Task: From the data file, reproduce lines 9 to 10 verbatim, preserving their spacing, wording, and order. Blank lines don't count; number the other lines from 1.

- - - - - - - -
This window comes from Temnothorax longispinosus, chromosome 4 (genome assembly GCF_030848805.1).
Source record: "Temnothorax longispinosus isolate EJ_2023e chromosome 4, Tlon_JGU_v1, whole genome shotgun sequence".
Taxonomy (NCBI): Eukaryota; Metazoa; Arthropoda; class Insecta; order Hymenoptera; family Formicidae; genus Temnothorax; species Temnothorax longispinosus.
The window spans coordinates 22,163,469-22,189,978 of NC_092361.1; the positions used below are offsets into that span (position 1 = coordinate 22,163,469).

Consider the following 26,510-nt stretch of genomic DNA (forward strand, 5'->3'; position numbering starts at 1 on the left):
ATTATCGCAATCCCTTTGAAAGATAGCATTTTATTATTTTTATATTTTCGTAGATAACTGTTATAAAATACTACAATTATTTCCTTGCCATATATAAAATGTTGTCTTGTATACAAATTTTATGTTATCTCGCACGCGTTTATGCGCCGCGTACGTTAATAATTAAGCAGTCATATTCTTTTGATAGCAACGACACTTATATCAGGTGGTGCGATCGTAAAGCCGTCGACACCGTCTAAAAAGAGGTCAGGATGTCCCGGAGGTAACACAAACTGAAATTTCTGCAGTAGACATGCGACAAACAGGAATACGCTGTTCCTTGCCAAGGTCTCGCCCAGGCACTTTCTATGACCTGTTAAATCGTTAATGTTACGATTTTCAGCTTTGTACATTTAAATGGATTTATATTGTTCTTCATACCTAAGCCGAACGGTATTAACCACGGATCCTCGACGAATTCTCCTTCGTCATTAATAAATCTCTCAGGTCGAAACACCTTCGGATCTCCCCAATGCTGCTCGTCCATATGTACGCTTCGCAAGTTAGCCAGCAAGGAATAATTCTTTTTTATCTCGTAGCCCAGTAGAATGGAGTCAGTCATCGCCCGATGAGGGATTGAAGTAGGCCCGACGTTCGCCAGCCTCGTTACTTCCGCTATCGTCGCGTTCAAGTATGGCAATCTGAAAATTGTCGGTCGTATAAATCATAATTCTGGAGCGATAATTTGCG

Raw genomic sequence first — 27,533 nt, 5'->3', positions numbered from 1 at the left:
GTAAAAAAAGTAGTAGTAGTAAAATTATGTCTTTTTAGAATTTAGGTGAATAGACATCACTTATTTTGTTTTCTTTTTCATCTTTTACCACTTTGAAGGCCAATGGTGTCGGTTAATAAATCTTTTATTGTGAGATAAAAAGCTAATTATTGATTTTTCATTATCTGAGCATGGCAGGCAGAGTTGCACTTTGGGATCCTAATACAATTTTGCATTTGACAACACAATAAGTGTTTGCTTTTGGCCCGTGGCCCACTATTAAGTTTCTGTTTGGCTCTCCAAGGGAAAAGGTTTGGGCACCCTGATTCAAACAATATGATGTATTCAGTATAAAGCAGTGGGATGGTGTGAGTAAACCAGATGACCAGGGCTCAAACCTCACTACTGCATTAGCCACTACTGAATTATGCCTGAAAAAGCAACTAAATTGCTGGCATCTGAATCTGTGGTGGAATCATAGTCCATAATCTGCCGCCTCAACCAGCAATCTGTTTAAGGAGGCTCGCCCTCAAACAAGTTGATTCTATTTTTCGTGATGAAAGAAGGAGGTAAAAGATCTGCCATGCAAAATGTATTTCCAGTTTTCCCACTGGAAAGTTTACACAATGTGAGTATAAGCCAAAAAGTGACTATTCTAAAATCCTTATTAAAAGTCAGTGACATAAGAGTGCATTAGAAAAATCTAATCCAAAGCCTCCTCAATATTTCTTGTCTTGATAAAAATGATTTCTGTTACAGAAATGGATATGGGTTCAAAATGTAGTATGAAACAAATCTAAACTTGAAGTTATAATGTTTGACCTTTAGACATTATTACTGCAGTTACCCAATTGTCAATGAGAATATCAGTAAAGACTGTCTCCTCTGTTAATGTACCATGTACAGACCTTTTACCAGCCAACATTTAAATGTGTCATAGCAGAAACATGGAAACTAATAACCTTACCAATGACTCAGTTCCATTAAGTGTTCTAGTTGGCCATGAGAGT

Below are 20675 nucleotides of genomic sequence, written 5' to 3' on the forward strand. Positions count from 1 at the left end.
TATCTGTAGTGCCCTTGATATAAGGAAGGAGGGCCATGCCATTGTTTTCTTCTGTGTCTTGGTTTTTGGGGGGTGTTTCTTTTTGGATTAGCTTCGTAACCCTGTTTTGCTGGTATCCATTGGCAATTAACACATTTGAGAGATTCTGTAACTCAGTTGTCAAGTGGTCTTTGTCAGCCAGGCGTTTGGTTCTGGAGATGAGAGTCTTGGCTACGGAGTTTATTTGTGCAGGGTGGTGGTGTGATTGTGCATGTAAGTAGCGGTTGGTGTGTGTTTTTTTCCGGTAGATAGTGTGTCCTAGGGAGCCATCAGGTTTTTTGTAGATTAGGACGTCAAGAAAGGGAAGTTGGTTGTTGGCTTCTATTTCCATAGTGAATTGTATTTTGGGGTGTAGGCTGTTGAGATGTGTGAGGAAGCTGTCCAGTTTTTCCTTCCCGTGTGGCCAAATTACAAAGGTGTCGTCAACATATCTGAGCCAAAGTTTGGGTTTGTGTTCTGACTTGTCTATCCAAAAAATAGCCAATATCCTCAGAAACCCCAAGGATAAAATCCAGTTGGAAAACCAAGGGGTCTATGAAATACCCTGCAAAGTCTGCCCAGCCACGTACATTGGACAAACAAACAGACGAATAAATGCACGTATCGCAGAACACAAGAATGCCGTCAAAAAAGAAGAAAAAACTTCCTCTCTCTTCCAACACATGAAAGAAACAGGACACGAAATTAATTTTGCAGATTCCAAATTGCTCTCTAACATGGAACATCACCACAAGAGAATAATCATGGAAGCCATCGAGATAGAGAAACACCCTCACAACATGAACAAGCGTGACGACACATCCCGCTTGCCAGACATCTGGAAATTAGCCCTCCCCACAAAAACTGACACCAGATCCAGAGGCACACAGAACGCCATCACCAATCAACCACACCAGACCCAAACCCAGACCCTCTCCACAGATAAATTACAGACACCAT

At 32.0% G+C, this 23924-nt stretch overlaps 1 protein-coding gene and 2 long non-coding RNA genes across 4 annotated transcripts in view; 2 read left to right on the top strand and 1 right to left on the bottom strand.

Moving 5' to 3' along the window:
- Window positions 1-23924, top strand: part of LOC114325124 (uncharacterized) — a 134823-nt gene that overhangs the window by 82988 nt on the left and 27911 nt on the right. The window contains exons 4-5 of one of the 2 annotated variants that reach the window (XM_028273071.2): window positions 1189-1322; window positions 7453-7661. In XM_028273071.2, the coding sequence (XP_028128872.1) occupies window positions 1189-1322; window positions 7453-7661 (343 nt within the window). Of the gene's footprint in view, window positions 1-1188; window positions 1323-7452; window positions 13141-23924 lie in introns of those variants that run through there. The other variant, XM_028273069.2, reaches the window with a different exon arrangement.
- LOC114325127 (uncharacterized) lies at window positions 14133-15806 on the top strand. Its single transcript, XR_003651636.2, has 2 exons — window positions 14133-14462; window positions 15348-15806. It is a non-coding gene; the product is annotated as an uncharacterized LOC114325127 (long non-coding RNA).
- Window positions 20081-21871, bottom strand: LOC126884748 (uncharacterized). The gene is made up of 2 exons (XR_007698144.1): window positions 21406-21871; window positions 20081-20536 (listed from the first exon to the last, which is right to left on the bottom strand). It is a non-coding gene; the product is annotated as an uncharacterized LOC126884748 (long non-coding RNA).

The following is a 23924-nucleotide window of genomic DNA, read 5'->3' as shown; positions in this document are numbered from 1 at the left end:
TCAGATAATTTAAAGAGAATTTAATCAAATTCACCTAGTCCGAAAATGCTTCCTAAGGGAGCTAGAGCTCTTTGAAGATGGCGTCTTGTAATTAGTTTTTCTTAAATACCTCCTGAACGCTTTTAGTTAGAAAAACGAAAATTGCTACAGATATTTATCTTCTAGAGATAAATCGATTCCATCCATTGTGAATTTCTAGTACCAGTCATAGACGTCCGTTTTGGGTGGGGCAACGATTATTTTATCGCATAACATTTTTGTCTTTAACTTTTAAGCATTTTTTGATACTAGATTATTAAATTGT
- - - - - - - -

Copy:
Below are 20675 nucleotides of genomic sequence, written 5' to 3' on the forward strand. Positions count from 1 at the left end.
TATCTGTAGTGCCCTTGATATAAGGAAGGAGGGCCATGCCATTGTTTTCTTCTGTGTCTTGGTTTTTGGGGGGTGTTTCTTTTTGGATTAGCTTCGTAACCCTGTTTTGCTGGTATCCATTGGCAATTAACACATTTGAGAGATTCTGTAACTCAGTTGTCAAGTGGTCTTTGTCAGCCAGGCGTTTGGTTCTGGAGATGAGAGTCTTGGCTACGGAGTTTATTTGTGCAGGGTGGTGGTGTGATTGTGCATGTAAGTAGCGGTTGGTGTGTGTTTTTTTCCGGTAGATAGTGTGTCCTAGGGAGCCATCAGGTTTTTTGTAGATTAGGACGTCAAGAAAGGGAAGTTGGTTGTTGGCTTCTATTTCCATAGTGAATTGTATTTTGGGGTGTAGGCTGTTGAGATGTGTGAGGAAGCTGTCCAGTTTTTCCTTCCCGTGTGGCCAAATTACAAAGGTGTCGTCAACATATCTGAGCCAAAGTTTGGGTTTGTGTTCTGACTTGTCTATCCAAAAAATAGCCAATATCCTCAGAAACCCCAAGGATAAAATCCAGTTGGAAAACCAAGGGGTCTATGAAATACCCTGCAAAGTCTGCCCAGCCACGTACATTGGACAAACAAACAGACGAATAAATGCACGTATCGCAGAACACAAGAATGCCGTCAAAAAAGAAGAAAAAACTTCCTCTCTCTTCCAACACATGAAAGAAACAGGACACGAAATTAATTTTGCAGATTCCAAATTGCTCTCTAACATGGAACATCACCACAAGAGAATAATCATGGAAGCCATCGAGATAGAGAAACACCCTCACAACATGAACAAGCGTGACGACACATCCCGCTTGCCAGACATCTGGAAATTAGCCCTCCCCACAAAAACTGACACCAGATCCAGAGGCACACAGAACGCCATCACCAATCAACCACACCAGACCCAAACCCAGACCCTCTCCACAGATAAATTACAGACACCAT